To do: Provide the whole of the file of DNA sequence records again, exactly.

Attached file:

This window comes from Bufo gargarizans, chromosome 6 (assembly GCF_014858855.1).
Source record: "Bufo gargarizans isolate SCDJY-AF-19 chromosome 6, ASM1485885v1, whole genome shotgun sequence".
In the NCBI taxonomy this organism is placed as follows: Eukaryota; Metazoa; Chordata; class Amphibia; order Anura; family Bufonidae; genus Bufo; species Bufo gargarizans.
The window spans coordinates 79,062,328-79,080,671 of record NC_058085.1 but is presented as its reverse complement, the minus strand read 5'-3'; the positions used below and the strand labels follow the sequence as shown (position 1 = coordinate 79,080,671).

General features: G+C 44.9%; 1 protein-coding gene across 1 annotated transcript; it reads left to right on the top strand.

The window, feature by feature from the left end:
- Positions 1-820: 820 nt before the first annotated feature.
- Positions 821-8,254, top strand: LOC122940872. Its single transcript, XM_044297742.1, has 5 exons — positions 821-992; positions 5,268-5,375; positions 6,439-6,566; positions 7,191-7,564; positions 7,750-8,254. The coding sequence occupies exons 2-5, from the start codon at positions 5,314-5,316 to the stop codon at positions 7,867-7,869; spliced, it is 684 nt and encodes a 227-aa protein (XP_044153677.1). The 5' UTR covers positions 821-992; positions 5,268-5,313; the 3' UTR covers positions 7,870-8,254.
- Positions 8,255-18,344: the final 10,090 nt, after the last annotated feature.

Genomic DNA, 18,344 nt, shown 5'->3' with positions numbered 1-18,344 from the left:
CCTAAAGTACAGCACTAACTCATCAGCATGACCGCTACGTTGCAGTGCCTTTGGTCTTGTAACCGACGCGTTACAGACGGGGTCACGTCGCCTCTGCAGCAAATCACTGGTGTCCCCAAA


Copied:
This window comes from Bufo gargarizans, chromosome 6 (assembly GCF_014858855.1).
Source record: "Bufo gargarizans isolate SCDJY-AF-19 chromosome 6, ASM1485885v1, whole genome shotgun sequence".
In the NCBI taxonomy this organism is placed as follows: Eukaryota; Metazoa; Chordata; class Amphibia; order Anura; family Bufonidae; genus Bufo; species Bufo gargarizans.
The window spans coordinates 79,062,328-79,080,671 of record NC_058085.1 but is presented as its reverse complement, the minus strand read 5'-3'; the positions used below and the strand labels follow the sequence as shown (position 1 = coordinate 79,080,671).

General features: G+C 44.9%; 1 protein-coding gene across 1 annotated transcript; it reads left to right on the top strand.

The window, feature by feature from the left end:
- Positions 1-820: 820 nt before the first annotated feature.
- Positions 821-8,254, top strand: LOC122940872. Its single transcript, XM_044297742.1, has 5 exons — positions 821-992; positions 5,268-5,375; positions 6,439-6,566; positions 7,191-7,564; positions 7,750-8,254. The coding sequence occupies exons 2-5, from the start codon at positions 5,314-5,316 to the stop codon at positions 7,867-7,869; spliced, it is 684 nt and encodes a 227-aa protein (XP_044153677.1). The 5' UTR covers positions 821-992; positions 5,268-5,313; the 3' UTR covers positions 7,870-8,254.
- Positions 8,255-18,344: the final 10,090 nt, after the last annotated feature.

Genomic DNA, 18,344 nt, shown 5'->3' with positions numbered 1-18,344 from the left:
CCTAAAGTACAGCACTAACTCATCAGCATGACCGCTACGTTGCAGTGCCTTTGGTCTTGTAACCGACGCGTTACAGACGGGGTCACGTCGCCTCTGCAGCAAATCACTGGTGTCCCCAAA